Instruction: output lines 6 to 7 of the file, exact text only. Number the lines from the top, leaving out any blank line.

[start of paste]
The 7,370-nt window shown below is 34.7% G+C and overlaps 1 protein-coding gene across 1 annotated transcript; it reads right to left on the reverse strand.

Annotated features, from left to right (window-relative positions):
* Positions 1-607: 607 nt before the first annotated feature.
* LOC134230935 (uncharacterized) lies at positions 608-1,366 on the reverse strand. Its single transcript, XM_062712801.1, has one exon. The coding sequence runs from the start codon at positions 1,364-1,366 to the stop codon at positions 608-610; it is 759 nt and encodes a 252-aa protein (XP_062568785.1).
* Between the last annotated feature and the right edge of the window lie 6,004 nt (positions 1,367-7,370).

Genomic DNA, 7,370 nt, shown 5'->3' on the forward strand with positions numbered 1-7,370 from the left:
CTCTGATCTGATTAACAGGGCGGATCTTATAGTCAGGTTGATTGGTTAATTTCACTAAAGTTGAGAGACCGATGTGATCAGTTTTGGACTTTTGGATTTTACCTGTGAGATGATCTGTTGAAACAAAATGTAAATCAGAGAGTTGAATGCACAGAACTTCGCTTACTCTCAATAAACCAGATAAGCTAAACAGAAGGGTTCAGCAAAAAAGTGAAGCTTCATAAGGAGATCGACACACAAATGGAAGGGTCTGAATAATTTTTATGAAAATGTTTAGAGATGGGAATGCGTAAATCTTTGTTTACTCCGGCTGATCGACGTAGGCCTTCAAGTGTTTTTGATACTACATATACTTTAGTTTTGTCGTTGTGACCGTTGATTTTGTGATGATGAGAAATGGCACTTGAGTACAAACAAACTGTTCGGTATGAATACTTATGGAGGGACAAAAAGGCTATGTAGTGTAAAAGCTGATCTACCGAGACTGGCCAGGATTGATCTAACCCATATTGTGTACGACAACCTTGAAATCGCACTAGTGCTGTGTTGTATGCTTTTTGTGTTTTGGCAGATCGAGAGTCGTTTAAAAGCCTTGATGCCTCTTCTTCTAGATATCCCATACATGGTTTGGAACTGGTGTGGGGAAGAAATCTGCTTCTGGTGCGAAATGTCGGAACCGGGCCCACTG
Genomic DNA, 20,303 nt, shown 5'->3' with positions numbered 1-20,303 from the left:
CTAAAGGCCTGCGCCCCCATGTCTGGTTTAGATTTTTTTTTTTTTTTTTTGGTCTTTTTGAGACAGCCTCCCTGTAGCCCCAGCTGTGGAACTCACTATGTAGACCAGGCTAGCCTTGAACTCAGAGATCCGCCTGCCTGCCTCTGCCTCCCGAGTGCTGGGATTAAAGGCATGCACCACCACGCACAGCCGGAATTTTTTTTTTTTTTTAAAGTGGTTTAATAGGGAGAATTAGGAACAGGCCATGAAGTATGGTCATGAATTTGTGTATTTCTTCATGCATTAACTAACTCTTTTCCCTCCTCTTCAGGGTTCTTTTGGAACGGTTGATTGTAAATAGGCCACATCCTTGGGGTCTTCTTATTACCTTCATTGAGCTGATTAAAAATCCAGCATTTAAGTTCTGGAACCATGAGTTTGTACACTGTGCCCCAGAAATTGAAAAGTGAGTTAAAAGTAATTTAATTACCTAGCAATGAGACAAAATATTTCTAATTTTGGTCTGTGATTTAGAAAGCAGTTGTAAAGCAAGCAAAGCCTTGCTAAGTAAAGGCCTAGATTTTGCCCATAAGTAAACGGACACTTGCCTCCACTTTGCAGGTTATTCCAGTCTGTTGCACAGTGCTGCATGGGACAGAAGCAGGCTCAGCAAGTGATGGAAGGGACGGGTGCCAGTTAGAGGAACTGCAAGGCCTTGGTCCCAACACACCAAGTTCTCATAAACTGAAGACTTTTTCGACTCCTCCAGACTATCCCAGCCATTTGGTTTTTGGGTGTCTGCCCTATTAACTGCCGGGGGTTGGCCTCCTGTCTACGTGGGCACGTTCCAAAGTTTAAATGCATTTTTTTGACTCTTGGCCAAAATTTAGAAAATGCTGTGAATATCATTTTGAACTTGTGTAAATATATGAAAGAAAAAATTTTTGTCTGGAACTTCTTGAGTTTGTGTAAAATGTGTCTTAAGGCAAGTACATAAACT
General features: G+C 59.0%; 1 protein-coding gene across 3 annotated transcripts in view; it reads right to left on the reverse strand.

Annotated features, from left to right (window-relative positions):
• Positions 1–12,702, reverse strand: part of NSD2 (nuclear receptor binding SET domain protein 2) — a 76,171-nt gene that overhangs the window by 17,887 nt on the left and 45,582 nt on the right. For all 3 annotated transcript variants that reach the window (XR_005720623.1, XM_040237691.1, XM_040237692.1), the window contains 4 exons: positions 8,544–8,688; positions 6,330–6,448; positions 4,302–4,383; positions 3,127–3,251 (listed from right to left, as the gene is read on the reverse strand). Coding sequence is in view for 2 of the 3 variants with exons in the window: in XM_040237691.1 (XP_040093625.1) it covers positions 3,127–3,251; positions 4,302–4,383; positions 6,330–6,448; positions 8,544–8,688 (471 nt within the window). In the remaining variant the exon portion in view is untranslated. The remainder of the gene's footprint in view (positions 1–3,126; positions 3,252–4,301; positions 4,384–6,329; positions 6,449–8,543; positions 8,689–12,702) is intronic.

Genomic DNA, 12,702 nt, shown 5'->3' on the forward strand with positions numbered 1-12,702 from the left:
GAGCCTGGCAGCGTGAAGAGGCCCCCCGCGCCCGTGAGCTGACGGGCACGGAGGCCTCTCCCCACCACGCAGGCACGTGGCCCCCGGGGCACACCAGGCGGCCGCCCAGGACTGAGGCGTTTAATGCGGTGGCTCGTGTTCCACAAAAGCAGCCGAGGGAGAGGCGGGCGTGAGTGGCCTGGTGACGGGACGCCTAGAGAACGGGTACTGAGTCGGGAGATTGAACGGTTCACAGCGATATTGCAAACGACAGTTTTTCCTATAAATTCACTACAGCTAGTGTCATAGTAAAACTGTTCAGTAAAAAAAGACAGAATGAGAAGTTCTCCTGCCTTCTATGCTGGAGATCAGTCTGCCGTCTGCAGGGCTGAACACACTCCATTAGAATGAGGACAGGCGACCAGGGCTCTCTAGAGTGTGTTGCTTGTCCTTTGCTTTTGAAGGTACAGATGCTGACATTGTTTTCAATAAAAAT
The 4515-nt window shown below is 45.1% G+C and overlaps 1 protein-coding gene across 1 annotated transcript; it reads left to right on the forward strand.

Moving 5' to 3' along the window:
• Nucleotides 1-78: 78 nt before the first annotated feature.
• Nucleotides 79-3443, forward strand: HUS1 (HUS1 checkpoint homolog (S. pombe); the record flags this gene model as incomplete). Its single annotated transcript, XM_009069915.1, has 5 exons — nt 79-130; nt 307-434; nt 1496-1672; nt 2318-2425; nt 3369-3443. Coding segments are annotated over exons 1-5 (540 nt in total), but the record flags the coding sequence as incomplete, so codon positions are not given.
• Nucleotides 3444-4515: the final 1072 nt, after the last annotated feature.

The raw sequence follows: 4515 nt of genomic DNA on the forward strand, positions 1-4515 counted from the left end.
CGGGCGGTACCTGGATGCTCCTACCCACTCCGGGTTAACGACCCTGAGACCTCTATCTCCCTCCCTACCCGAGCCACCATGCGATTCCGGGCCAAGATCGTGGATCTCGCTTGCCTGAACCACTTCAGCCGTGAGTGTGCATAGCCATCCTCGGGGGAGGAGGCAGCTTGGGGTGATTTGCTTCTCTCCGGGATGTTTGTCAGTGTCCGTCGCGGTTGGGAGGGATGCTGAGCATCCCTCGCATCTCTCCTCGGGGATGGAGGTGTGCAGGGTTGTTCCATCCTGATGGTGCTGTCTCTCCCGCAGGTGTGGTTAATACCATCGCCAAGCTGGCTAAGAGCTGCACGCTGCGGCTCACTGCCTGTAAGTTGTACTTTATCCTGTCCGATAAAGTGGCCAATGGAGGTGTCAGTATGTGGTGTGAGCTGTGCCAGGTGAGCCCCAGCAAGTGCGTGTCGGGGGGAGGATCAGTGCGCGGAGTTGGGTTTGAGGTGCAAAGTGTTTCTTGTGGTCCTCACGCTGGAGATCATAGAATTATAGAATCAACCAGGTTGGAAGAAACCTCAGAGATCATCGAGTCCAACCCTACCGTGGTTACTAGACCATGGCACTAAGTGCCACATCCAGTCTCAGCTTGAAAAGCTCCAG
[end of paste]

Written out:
Genomic DNA, 7,370 nt, shown 5'->3' on the forward strand with positions numbered 1-7,370 from the left:
CTCTGATCTGATTAACAGGGCGGATCTTATAGTCAGGTTGATTGGTTAATTTCACTAAAGTTGAGAGACCGATGTGATCAGTTTTGGACTTTTGGATTTTACCTGTGAGATGATCTGTTGAAACAAAATGTAAATCAGAGAGTTGAATGCACAGAACTTCGCTTACTCTCAATAAACCAGATAAGCTAAACAGAAGGGTTCAGCAAAAAAGTGAAGCTTCATAAGGAGATCGACACACAAATGGAAGGGTCTGAATAATTTTTATGAAAATGTTTAGAGATGGGAATGCGTAAATCTTTGTTTACTCCGGCTGATCGACGTAGGCCTTCAAGTGTTTTTGATACTACATATACTTTAGTTTTGTCGTTGTGACCGTTGATTTTGTGATGATGAGAAATGGCACTTGAGTACAAACAAACTGTTCGGTATGAATACTTATGGAGGGACAAAAAGGCTATGTAGTGTAAAAGCTGATCTACCGAGACTGGCCAGGATTGATCTAACCCATATTGTGTACGACAACCTTGAAATCGCACTAGTGCTGTGTTGTATGCTTTTTGTGTTTTGGCAGATCGAGAGTCGTTTAAAAGCCTTGATGCCTCTTCTTCTAGATATCCCATACATGGTTTGGAACTGGTGTGGGGAAGAAATCTGCTTCTGGTGCGAAATGTCGGAACCGGGCCCACTG